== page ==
Leaving Neverland

no rating

TW: sexual abuse

I know it's hard to let your idols go. Many don't like to mention this. When the news about Louis C.K. and his sexual misconduct hit the news, I cried. Full-on sobs. I remember whispering "fuck you" at my twitter feed which was already plastered with reactions and rebuttals and devil's advocate. It was too much. So many celebrities and individuals of power were failing us. Utilizing their money for predatory circumstances. I was tired, not simply out of disappointment and rage, which there was plenty of, but a selfish loss of what I loved. As horrible as it sounds, his mocking, awkward stand-up, which heavily featured masturbation reenactments and other graphic imagery, was never going to be the same, primarily due to the revelation of the victims and their bravery, their willingness to stand up and say no more. I was upset that it even happened. I was also upset that his work was taken away from its previous context. I didn't want to let him go.

But it's necessary in all this, from Spacy to C.K. to Dustin Hoffman and Jeffery Tambor and Brian Singer, to R. Kelly and Charlie Rose and Matt Lauer, to push through the nostalgia, the memories, the space they constructed between them and you. Because that's how they got away with it.

I'm sure many of you are like me in that 'Thriller' was one of my very favorite albums. I distinctly remember hearing Vincent Price on the titular track and, as a Haunting of Hill House fan, screaming with delight. 'Billie Jean' knocked all the feeling out of my body and beckoned it all back to me, one note at a time. 'The Girl is Mine' was some sort of magical odyssey of cozy, 50s misogyny (I dunno, maybe she doesn't want to be with either of you!) that somehow still rang out as kind and gentle. Landmark production, a top-to-bottom flawless track-list, mixed and mastered to the heavens. There still is nothing like it in the history of pop music.

But that's how Michael Jackson tricked an entire generation and his entire fanbase into believing him. You don't want to let 'Thriller' go. Or 'Off the Wall'. Or 'Bad'. Hell, you might even say that you can watch this documentary and still go on listening to it like nothing happened. But it's not possible. Not if you even have a shred of empathy for the testimonies of these men, Wade Robson and Jimmy Safechuck. They do not hold back in speaking succinctly, honestly, and graphically. They know that to act against the utterance of truth and scenario in any instance would render the documentary worthless, in spite of MJ fans still claiming that case. They are framed straight ahead, looking above or to the side of the camera, with no place to hide. It is here in their testimony, which makes up a bulk of the documentary's narrative and visual structure, that they tell their side of the story. One away from the media circus, from the institutions that frequently fail and cater to the rich, and from the confusion of adolescence and the immediate aftermath of trauma.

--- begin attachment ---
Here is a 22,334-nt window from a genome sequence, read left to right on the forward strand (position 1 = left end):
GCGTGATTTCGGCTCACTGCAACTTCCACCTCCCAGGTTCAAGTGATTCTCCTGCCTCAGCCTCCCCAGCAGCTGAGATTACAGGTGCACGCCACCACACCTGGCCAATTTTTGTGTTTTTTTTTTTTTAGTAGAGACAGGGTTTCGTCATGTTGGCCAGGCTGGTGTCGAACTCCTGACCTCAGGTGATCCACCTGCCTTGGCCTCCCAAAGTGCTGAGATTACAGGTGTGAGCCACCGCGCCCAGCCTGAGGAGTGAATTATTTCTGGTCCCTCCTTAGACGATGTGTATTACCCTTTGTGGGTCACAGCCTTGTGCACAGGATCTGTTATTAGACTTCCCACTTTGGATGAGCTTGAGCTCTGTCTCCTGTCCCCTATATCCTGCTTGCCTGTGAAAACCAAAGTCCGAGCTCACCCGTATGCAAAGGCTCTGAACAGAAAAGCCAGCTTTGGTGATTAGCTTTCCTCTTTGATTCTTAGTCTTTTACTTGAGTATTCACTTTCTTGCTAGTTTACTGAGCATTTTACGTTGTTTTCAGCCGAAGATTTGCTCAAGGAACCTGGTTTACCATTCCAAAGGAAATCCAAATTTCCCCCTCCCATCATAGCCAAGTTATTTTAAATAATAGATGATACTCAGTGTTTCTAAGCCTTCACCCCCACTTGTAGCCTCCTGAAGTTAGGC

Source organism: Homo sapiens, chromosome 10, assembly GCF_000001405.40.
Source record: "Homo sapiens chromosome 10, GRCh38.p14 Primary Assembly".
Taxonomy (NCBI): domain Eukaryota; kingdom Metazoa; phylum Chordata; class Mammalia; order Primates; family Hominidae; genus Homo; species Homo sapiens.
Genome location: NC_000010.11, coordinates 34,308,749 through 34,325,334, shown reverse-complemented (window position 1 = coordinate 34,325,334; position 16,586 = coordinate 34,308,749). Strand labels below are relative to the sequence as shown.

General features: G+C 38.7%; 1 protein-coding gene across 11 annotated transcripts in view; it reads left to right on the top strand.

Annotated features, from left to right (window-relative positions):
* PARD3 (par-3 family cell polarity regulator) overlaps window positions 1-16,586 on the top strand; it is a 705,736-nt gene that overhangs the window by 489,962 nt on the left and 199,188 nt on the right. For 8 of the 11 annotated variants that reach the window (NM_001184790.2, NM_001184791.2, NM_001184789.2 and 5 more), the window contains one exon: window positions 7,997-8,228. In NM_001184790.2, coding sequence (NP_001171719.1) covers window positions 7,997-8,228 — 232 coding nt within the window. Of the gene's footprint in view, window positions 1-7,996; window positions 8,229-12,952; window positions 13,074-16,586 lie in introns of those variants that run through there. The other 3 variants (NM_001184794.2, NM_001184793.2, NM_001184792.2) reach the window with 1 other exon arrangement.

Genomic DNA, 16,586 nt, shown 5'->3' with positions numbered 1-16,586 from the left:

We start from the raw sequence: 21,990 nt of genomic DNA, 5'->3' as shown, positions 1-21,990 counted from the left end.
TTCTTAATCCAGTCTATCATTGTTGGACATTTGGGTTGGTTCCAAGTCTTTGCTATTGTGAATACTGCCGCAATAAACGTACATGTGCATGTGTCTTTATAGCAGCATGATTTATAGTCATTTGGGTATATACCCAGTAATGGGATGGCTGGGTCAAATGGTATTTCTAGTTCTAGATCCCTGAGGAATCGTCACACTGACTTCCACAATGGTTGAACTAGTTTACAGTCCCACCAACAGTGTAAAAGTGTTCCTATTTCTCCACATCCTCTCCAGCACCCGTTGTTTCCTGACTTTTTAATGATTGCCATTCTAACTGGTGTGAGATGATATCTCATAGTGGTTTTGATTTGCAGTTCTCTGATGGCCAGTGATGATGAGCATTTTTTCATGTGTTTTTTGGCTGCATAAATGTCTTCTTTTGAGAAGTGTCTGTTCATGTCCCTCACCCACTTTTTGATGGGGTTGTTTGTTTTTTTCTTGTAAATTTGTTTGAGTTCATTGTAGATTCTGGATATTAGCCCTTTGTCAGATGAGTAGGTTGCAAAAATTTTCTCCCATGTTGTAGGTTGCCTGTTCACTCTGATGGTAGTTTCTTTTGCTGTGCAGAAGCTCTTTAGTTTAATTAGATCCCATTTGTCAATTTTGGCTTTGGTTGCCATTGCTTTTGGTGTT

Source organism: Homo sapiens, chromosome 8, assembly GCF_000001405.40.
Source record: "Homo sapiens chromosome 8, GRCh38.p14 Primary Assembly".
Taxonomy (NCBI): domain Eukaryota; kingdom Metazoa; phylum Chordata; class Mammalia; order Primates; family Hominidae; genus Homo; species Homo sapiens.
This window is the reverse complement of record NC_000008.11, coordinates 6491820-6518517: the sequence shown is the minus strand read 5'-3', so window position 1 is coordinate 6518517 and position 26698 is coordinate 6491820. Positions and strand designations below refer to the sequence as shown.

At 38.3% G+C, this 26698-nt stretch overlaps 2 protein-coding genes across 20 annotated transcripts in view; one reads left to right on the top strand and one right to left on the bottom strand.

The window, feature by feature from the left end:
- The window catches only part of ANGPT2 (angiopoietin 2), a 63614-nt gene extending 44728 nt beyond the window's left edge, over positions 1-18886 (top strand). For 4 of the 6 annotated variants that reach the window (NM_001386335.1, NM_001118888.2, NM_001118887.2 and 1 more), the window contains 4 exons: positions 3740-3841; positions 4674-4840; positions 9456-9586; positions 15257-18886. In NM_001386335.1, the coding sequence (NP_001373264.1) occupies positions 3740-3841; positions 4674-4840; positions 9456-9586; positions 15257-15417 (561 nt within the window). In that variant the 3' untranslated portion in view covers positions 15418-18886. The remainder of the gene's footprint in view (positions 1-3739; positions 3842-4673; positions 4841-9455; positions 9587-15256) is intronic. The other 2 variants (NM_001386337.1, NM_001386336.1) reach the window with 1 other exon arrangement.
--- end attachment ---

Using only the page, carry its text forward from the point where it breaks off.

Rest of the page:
As adults, Wade and Jimmy are finally telling their story. And it is our task to listen, learn, and believe them.

You can see it in their eyes. You can see it when Jimmy shows a ring that Michael bought him after going shopping, utilizing the guise of picking it out for a girl as cover, his hand shaking. You can feel it when Jimmy woke up to Michael telling him that he'd just performed oral sex on him while he was sleeping. You can feel it in the description of Michael's lair, which was video and audio-wired so he and the child could quickly get dressed and not be caught if necessary. You can feel it in the descriptions of porn and S&M scattered around the rooms, on every TV as the boys are forced to watch. These are not fabrications or white lies or stories based in profiteering. They are accounts told by victims that are finally given a chance to speak out, with their abuser gone to the toils of time.

Yes, this is a one-sided perspective. Yes, this is aggressive and pointed and antagonistic against Michael. This documentary is built as a narrative to shock and stir. None of this should matter when you hear these two men. What defenders of abusers or molesters need to understand is that *you do not matter*. I could wax poetic for hours about my affection for 'Thriller', but it is an astronomical blimp in the face of this information. Your memories of a celebrity, or your own personal narrative of the individual is mute. He made a classic album? Who gives a fuck? These testimonies are all you need.

It is your choice whether to believe Wade and Jimmy, but it's your responsibility to choose one of those two options. And you know damn well which one I'm talking about.